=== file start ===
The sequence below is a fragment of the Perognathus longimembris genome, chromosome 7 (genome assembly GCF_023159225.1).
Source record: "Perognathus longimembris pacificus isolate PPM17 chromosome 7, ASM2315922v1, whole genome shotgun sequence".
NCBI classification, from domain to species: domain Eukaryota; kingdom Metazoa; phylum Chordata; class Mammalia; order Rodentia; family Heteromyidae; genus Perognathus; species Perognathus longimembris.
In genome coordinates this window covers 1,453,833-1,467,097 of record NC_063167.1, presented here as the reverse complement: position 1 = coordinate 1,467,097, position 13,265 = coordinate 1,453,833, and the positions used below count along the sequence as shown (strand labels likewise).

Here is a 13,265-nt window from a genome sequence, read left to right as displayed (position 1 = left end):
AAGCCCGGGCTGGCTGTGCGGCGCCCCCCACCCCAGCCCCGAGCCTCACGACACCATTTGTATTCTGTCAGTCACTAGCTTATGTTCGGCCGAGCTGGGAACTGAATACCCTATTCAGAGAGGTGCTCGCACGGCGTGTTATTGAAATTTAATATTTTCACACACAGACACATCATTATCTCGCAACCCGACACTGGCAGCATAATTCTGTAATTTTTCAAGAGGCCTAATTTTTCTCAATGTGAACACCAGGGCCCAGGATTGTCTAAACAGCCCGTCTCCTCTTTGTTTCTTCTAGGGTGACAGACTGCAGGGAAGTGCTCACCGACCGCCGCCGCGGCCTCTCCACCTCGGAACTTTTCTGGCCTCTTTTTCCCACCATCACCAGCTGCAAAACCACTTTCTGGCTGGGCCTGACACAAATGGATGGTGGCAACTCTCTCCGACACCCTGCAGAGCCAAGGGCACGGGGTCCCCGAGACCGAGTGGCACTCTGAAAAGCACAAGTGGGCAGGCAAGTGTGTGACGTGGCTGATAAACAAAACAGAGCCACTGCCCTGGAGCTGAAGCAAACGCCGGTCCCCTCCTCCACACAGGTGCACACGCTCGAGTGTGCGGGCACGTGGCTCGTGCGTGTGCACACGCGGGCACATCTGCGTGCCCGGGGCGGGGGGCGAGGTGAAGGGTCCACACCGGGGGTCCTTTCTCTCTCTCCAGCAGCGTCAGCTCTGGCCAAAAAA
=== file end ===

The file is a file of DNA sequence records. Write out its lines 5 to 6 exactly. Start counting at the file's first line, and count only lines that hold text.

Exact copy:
Here is a 13,265-nt window from a genome sequence, read left to right as displayed (position 1 = left end):
AAGCCCGGGCTGGCTGTGCGGCGCCCCCCACCCCAGCCCCGAGCCTCACGACACCATTTGTATTCTGTCAGTCACTAGCTTATGTTCGGCCGAGCTGGGAACTGAATACCCTATTCAGAGAGGTGCTCGCACGGCGTGTTATTGAAATTTAATATTTTCACACACAGACACATCATTATCTCGCAACCCGACACTGGCAGCATAATTCTGTAATTTTTCAAGAGGCCTAATTTTTCTCAATGTGAACACCAGGGCCCAGGATTGTCTAAACAGCCCGTCTCCTCTTTGTTTCTTCTAGGGTGACAGACTGCAGGGAAGTGCTCACCGACCGCCGCCGCGGCCTCTCCACCTCGGAACTTTTCTGGCCTCTTTTTCCCACCATCACCAGCTGCAAAACCACTTTCTGGCTGGGCCTGACACAAATGGATGGTGGCAACTCTCTCCGACACCCTGCAGAGCCAAGGGCACGGGGTCCCCGAGACCGAGTGGCACTCTGAAAAGCACAAGTGGGCAGGCAAGTGTGTGACGTGGCTGATAAACAAAACAGAGCCACTGCCCTGGAGCTGAAGCAAACGCCGGTCCCCTCCTCCACACAGGTGCACACGCTCGAGTGTGCGGGCACGTGGCTCGTGCGTGTGCACACGCGGGCACATCTGCGTGCCCGGGGCGGGGGGCGAGGTGAAGGGTCCACACCGGGGGTCCTTTCTCTCTCTCCAGCAGCGTCAGCTCTGGCCAAAAAA